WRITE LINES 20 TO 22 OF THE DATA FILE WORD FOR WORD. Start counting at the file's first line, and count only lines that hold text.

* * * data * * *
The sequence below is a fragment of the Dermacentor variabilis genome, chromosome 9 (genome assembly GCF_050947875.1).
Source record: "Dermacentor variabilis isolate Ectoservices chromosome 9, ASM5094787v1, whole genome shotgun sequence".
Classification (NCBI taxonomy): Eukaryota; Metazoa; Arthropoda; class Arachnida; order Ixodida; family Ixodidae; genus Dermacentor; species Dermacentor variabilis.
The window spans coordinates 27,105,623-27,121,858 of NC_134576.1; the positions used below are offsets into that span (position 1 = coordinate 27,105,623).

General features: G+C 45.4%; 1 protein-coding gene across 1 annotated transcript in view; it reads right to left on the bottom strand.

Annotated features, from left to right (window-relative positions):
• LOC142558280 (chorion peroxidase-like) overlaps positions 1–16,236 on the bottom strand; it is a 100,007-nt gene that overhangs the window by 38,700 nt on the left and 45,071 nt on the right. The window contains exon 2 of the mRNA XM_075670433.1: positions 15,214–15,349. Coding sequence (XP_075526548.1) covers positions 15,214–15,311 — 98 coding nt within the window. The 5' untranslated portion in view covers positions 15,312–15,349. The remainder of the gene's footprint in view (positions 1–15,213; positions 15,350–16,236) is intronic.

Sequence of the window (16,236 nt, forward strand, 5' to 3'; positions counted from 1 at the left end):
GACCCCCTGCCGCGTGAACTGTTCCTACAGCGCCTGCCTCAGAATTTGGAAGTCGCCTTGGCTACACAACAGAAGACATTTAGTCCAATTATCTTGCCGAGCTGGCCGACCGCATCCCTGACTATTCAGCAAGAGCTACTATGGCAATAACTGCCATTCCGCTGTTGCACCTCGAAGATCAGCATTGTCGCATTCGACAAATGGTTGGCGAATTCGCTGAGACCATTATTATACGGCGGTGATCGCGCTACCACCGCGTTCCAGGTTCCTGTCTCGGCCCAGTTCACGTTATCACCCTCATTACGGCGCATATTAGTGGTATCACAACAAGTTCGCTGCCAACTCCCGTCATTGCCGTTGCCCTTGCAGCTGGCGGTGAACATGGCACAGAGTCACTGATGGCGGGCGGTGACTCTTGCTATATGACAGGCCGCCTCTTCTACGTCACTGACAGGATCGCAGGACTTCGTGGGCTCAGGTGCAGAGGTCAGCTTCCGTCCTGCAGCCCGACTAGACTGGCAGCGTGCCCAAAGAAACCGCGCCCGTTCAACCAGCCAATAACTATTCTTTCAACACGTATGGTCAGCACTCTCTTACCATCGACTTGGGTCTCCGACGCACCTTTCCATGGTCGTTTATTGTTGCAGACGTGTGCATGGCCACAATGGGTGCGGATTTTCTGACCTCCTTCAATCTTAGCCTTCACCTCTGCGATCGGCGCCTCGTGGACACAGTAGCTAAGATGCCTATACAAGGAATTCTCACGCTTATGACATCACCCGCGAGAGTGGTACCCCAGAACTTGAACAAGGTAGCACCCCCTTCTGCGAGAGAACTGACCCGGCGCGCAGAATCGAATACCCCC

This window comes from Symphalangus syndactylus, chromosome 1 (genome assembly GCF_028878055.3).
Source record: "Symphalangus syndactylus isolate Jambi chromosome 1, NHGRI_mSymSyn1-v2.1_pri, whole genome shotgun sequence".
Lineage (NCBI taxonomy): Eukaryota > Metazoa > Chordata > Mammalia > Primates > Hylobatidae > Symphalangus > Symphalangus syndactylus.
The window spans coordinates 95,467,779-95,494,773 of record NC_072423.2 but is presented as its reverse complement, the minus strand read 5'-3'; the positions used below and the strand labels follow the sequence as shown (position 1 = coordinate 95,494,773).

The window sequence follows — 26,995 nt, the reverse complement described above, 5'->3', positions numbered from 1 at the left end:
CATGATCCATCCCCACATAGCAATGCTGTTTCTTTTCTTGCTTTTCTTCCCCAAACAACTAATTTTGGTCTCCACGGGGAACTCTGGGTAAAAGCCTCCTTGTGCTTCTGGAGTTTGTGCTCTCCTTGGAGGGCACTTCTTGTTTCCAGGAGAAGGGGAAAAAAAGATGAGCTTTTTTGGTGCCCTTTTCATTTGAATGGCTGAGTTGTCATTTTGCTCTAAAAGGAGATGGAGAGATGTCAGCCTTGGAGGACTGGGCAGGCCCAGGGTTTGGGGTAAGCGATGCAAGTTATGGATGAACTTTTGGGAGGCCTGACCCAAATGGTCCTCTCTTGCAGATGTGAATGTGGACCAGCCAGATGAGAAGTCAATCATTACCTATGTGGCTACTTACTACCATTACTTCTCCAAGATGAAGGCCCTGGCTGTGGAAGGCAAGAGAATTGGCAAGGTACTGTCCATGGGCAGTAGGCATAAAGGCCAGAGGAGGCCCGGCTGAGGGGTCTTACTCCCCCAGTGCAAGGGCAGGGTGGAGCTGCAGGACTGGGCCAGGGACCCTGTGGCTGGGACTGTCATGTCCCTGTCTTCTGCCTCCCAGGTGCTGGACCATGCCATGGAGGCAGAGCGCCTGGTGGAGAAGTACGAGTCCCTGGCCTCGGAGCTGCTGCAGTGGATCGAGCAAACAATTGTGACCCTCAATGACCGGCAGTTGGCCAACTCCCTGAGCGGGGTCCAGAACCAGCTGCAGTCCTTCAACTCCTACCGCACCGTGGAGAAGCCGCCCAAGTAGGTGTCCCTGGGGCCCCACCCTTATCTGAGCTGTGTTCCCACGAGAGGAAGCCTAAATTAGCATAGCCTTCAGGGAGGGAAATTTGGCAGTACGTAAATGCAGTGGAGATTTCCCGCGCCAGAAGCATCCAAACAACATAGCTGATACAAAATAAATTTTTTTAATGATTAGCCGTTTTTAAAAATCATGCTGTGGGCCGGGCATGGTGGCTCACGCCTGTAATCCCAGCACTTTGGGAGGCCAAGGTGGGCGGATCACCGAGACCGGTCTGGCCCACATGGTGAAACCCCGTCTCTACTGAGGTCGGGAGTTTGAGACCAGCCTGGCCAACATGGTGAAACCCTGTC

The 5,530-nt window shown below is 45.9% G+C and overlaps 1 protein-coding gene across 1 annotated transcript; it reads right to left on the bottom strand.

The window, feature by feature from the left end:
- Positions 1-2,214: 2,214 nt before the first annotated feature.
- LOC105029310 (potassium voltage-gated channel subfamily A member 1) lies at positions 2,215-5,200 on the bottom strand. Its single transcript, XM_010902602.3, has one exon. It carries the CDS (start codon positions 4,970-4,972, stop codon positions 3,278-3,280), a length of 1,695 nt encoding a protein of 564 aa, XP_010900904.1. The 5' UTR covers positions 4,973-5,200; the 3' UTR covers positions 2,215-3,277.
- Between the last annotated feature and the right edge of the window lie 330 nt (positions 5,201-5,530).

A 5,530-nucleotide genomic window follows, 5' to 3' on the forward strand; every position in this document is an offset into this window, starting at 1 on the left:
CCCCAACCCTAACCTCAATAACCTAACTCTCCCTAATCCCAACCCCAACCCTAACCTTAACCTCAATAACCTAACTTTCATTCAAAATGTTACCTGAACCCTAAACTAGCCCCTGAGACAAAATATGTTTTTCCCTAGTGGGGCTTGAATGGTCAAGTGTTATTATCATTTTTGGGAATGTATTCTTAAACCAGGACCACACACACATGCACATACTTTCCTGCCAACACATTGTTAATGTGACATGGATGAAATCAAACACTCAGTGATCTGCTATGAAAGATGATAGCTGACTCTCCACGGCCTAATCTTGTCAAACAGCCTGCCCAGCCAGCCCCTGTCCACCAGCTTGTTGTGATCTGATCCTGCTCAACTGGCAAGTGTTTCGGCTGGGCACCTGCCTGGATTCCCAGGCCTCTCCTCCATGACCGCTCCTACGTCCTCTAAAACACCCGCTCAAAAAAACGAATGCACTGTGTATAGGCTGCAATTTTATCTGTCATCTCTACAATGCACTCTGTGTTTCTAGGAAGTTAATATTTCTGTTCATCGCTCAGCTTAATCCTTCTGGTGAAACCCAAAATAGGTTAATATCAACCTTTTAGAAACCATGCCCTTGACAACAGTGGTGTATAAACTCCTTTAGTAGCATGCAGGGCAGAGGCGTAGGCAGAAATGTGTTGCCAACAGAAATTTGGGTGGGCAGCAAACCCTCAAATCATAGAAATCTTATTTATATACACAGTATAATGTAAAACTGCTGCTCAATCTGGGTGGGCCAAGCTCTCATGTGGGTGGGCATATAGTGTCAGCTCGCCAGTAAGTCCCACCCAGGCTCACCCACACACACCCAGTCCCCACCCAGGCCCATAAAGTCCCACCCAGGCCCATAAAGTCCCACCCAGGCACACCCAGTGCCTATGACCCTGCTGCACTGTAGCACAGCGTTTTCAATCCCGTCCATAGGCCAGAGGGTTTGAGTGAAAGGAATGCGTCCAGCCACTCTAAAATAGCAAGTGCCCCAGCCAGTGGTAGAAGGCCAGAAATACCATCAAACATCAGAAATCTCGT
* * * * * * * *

- Between the last annotated feature and the right edge of the window lie 330 nt (positions 5,201-5,530).

A 5,530-nucleotide genomic window follows, 5' to 3' on the forward strand; every position in this document is an offset into this window, starting at 1 on the left:
CCCCAACCCTAACCTCAATAACCTAACTCTCCCTAATCCCAACCCCAACCCTAACCTTAACCTCAATAACCTAACTTTCATTCAAAATGTTACCTGAACCCTAAACTAGCCCCTGAGACAAAATATGTTTTTCCCTAGTGGGGCTTGAATGGTCAAGTGTTATTATCATTTTTGGGAATGTATTCTTAAACCAGGACCACACACACATGCACATACTTTCCTGCCAACACATTGTTAATGTGACATGGATGAAATCAAACACTCAGTGATCTGCTATGAAAGATGATAGCTGACTCTCCACGGCCTAATCTTGTCAAACAGCCTGCCCAGCCAGCCCCTGTCCACCAGCTTGTTGTGATCTGATCCTGCTCAACTGGCAAGTGTTTCGGCTGGGCACCTGCCTGGATTCCCAGGCCTCTCCTCCATGACCGCTCCTACGTCCTCTAAAACACCCGCTCAAAAAAACGAATGCACTGTGTATAGGCTGCAATTTTATCTGTCATCTCTACAATGCACTCTGTGTTTCTAGGAAGTTAATATTTCTGTTCATCGCTCAGCTTAATCCTTCTGGTGAAACCCAAAATAGGTTAATATCAACCTTTTAGAAACCATGCCCTTGACAACAGTGGTGTATAAACTCCTTTAGTAGCATGCAGGGCAGAGGCGTAGGCAGAAATGTGTTGCCAACAGAAATTTGGGTGGGCAGCAAACCCTCAAATCATAGAAATCTTATTTATATACACAGTATAATGTAAAACTGCTGCTCAATCTGGGTGGGCCAAGCTCTCATGTGGGTGGGCATATAGTGTCAGCTCGCCAGTAAGTCCCACCCAGGCTCACCCACACACACCCAGTCCCCACCCAGGCCCATAAAGTCCCACCCAGGCCCATAAAGTCCCACCCAGGCACACCCAGTGCCTATGACCCTGCTGCACTGTAGCACAGCGTTTTCAATCCCGTCCATAGGCCAGAGGGTTTGAGTGAAAGGAATGCGTCCAGCCACTCTAAAATAGCAAGTGCCCCAGCCAGTGGTAGAAGGCCAGAAATACCATCAAACATCAGAAATCTCGT